The thing about walking in the country, you do see lots of green stretches, and trees and all, and clouds, and blue sky—and let’s all commend nature for that. But when you’re walking in an urban setting, you find much more to read. Or try to read.
Especially if the setting is New Orleans.
Let’s start off along Crescent Park, between train tracks and the big river. Tank cars are parked on the tracks: shiny new silver cylinders with official notices on them like DO NOT USE STEAM BOILING WATER OR SHARP OBJECTS TO CLEAN. ENTER CAR WITH RUBBER SOLED SHOES ONLY and DO NOT HAMMER ON CAR BODY.
Well, you’ve got to write on that.
And sometimes it’s legible: big fat gray letters outlined in black and melting over—or sitting on, or sort of draped over—a ridge at the bottom edge of the car. Letters spelling: NAME.
If you look closer, you see that the big flumpfy N is concealing the final a in a contrastingly skinny and drippy Shawndra.
A story there? Could be. But what are we to make of the wild figures that could be foreign-alphabet letters merged with numberish runes surrounded by flames or water gushes or upside-down cats and blobs of, frankly, multicolor snot, but with sharp corners?
In there somewhere, a big floppy ICH. German first-person? A sensation crying out to be scratched? I like to think I can read anything.
We might have started with something easier. Decatur Street shops, T-shirts in the windows:
I AM NOT DRUNK! I am by nature a loud, friendly, clumsy person.
Let’s Drink Wine and Judge People.
I’m Not Slurring My Words. I’m Talking in Cursive.
Shut Up, Liver, You’re Fine.
I have never seen anyone in New Orleans wearing a T-shirt in this mode. Even when the people who buy these shirts get back to Akron, they may never find just the right occasion for donning It’s Not Really Drinking Alone If Your Cat Is at Home or Today Is a Day for Flying Monkeys and Alcohol.
But I read on a Louisiana-license car a bumper sticker that said, New Orleans: A Great Place to Crawl Home. I read, on a distinctly unbathed person on the street, a homemade-looking shirt that said, Stop Trying to Fix Everything—You’re Not Tequila.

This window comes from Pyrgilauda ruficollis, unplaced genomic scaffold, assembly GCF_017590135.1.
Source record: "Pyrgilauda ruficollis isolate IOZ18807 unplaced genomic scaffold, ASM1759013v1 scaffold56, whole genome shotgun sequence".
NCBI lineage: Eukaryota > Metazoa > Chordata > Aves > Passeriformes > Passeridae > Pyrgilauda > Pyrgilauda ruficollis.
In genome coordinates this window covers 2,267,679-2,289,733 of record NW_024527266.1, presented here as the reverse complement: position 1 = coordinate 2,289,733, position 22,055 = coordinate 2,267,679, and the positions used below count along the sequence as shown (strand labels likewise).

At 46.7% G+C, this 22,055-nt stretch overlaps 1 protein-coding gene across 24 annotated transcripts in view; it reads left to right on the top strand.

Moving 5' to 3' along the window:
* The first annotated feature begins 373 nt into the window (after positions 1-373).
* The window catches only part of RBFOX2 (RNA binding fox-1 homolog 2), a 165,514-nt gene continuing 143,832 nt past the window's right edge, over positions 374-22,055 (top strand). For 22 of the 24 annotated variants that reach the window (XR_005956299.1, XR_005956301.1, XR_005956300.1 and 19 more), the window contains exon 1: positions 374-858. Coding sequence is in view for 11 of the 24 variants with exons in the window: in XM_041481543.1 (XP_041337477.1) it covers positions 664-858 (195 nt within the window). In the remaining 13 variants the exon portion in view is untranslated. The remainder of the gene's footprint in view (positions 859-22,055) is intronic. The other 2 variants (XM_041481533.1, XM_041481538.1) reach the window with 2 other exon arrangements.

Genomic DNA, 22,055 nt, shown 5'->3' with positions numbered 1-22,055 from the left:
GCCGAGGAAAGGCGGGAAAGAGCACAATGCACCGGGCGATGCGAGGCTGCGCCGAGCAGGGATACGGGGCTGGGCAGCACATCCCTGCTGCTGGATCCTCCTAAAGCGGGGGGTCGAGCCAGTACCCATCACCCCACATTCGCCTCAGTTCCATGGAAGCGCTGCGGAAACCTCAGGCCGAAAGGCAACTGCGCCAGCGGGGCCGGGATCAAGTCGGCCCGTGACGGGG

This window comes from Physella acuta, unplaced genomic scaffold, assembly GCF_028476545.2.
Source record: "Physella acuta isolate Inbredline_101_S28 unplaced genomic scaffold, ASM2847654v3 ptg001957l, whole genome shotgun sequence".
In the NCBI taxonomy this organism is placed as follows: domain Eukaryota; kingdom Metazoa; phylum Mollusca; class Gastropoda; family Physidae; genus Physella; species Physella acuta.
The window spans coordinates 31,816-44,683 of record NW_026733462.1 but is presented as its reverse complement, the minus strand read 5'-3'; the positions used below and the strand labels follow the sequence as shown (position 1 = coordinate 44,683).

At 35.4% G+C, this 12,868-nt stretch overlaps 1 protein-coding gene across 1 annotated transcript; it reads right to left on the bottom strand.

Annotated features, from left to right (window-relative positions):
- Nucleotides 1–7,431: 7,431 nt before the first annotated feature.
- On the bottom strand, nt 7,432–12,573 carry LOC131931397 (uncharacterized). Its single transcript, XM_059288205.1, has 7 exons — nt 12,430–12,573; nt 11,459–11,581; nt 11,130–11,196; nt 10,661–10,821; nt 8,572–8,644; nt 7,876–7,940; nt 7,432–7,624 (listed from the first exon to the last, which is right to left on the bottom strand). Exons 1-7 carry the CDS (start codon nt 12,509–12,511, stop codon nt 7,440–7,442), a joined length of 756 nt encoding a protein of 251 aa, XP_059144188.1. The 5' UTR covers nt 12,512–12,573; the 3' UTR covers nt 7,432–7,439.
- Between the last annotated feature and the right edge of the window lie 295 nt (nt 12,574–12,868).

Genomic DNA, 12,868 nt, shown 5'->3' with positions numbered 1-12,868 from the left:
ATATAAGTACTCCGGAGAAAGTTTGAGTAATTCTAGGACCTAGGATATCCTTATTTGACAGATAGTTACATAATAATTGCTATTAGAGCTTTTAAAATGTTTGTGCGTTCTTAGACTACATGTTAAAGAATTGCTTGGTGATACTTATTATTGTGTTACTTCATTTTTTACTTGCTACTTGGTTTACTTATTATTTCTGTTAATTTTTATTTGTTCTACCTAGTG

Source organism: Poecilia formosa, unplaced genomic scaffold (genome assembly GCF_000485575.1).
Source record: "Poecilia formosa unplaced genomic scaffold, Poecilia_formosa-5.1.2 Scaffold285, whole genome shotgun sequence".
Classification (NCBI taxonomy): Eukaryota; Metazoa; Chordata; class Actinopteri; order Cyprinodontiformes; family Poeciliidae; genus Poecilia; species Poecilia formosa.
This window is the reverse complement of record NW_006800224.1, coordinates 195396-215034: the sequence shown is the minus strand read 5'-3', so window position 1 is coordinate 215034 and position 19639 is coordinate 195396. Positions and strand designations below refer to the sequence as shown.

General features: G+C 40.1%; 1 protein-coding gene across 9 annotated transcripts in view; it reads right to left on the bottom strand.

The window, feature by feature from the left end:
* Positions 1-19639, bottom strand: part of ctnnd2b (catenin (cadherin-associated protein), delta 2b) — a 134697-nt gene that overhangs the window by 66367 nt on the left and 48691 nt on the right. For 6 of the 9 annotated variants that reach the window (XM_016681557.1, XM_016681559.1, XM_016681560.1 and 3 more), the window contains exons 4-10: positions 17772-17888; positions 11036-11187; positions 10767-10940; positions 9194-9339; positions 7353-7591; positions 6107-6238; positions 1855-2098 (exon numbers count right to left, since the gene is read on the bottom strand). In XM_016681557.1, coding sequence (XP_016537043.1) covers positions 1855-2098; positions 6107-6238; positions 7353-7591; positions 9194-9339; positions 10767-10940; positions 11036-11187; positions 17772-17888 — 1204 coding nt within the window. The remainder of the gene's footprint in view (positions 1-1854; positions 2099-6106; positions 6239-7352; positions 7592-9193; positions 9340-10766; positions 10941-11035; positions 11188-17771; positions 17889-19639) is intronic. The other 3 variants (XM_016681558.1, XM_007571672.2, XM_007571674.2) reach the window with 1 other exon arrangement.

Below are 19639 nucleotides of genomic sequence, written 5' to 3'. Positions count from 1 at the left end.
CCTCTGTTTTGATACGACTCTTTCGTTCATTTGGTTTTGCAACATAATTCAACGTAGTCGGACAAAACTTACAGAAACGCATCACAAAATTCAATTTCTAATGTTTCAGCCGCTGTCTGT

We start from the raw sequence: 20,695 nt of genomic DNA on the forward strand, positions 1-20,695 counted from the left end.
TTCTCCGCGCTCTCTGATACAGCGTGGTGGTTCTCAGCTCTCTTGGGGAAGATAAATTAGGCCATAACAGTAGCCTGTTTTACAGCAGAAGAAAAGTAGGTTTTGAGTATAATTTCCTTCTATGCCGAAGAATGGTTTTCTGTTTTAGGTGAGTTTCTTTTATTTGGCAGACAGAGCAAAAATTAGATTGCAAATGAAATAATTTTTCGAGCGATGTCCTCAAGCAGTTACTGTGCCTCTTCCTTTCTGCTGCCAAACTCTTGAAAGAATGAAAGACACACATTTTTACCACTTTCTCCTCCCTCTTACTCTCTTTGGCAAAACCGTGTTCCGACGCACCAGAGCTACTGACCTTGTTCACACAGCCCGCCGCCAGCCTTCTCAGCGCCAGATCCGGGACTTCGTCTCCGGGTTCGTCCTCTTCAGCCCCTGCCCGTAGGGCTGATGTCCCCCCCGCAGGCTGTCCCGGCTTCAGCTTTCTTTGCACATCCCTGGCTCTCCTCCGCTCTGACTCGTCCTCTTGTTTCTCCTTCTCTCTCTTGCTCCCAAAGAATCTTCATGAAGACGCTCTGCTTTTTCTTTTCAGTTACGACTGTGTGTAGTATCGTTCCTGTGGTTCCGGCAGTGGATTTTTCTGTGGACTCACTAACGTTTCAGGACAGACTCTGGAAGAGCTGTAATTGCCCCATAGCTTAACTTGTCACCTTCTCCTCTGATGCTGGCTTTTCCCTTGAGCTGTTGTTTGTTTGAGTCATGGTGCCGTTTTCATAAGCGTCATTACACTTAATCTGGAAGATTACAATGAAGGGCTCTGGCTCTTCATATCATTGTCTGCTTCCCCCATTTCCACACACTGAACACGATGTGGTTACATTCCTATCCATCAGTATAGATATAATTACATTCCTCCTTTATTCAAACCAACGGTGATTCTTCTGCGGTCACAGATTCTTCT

Enough of the booze celebration. (They Should Put More Wine in a Bottle So There’s Enough for Two People.) Let’s take in a second-line parade, where even most of the onlookers are local. The T-shirt of a Black woman says, I Am My Ancestors’ Wildest Dreams. And the shirt of a wistful-looking white woman: Drink Water and Don’t Be Racist.
Now let’s stroll the lower French Quarter and the Marigny and Bywater neighborhoods, where no trash receptacle or dumpster or sewer-access lid is left untagged:
Sad but Rad.
Follow Your Kleemz.
Jingle and Savage.
Hello Future. Bring It!
LIES DON’T HELP.
I Hate People When There’re [sic] Not Poliet [sic].
And more clumps, or messy palimpsests, that could involve ancient symbols or just be hasty-but-poppin’ splotches. Or cat scratches over squozen éclairs.
(Lots of store-window T-shirts involve cats. For instance, a cat surrounded by shreds of a pillow, with this statement by the cat: In My Defense, I Was Left Unsupervised.)
Moving on along, this is nice: the parked van of a family business, Taylor & Tyler Air Conditioning & Heating, with a photo of two beamish kids, presumably Taylor and Tyler, and CALL OUR DAD, HE CAN FIX IT!
On the other hand, these messages on a slate-green wall look fixed, and unfixable:
1. A swirly violent black scrawl suggesting tendrils or talons reaching to delete (and in fact managing to obscure) the G in—what looks like yellow chalk but won’t be smeared— MY BABY IS GONE.
2. A faint yellow circle surrounding a single thin loopy line that manages to form a dreamy, lost-looking You; and inside the o, another, darker, circle or spot that makes the o look like a bare, barely remembered, breast.
Ah, well. I could show you, on a metal power pole on Bayou Road, a photo of a woman, from the back, either putting a sticker on or taking a sticker off a round red sign that says, Perdigon, whatever that means, and next to that photo are
two stickers that collectively say: